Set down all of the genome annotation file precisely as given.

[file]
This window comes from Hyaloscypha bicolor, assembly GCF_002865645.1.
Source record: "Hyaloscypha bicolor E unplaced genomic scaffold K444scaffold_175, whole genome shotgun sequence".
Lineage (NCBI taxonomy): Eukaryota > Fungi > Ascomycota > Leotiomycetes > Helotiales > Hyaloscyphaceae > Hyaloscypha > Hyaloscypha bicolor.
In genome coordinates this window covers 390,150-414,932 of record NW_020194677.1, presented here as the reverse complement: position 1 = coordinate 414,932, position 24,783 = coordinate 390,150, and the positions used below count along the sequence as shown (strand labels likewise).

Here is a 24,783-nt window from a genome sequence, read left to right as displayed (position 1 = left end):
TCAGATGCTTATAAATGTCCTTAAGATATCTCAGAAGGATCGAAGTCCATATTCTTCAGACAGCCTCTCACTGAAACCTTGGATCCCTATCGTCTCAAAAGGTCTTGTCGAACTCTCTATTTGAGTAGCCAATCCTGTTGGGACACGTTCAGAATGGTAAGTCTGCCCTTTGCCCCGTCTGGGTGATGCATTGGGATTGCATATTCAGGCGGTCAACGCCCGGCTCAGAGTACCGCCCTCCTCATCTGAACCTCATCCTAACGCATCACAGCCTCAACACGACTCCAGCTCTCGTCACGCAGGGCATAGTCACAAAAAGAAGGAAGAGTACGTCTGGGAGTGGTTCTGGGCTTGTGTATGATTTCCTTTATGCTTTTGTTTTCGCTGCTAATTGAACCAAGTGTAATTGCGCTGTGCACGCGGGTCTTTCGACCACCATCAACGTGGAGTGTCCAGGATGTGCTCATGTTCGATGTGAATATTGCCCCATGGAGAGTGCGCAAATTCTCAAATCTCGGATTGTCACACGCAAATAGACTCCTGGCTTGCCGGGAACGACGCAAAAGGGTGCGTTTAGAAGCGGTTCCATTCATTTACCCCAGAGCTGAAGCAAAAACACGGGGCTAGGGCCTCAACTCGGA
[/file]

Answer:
This window comes from Hyaloscypha bicolor, assembly GCF_002865645.1.
Source record: "Hyaloscypha bicolor E unplaced genomic scaffold K444scaffold_175, whole genome shotgun sequence".
Lineage (NCBI taxonomy): Eukaryota > Fungi > Ascomycota > Leotiomycetes > Helotiales > Hyaloscyphaceae > Hyaloscypha > Hyaloscypha bicolor.
In genome coordinates this window covers 390,150-414,932 of record NW_020194677.1, presented here as the reverse complement: position 1 = coordinate 414,932, position 24,783 = coordinate 390,150, and the positions used below count along the sequence as shown (strand labels likewise).

Here is a 24,783-nt window from a genome sequence, read left to right as displayed (position 1 = left end):
TCAGATGCTTATAAATGTCCTTAAGATATCTCAGAAGGATCGAAGTCCATATTCTTCAGACAGCCTCTCACTGAAACCTTGGATCCCTATCGTCTCAAAAGGTCTTGTCGAACTCTCTATTTGAGTAGCCAATCCTGTTGGGACACGTTCAGAATGGTAAGTCTGCCCTTTGCCCCGTCTGGGTGATGCATTGGGATTGCATATTCAGGCGGTCAACGCCCGGCTCAGAGTACCGCCCTCCTCATCTGAACCTCATCCTAACGCATCACAGCCTCAACACGACTCCAGCTCTCGTCACGCAGGGCATAGTCACAAAAAGAAGGAAGAGTACGTCTGGGAGTGGTTCTGGGCTTGTGTATGATTTCCTTTATGCTTTTGTTTTCGCTGCTAATTGAACCAAGTGTAATTGCGCTGTGCACGCGGGTCTTTCGACCACCATCAACGTGGAGTGTCCAGGATGTGCTCATGTTCGATGTGAATATTGCCCCATGGAGAGTGCGCAAATTCTCAAATCTCGGATTGTCACACGCAAATAGACTCCTGGCTTGCCGGGAACGACGCAAAAGGGTGCGTTTAGAAGCGGTTCCATTCATTTACCCCAGAGCTGAAGCAAAAACACGGGGCTAGGGCCTCAACTCGGA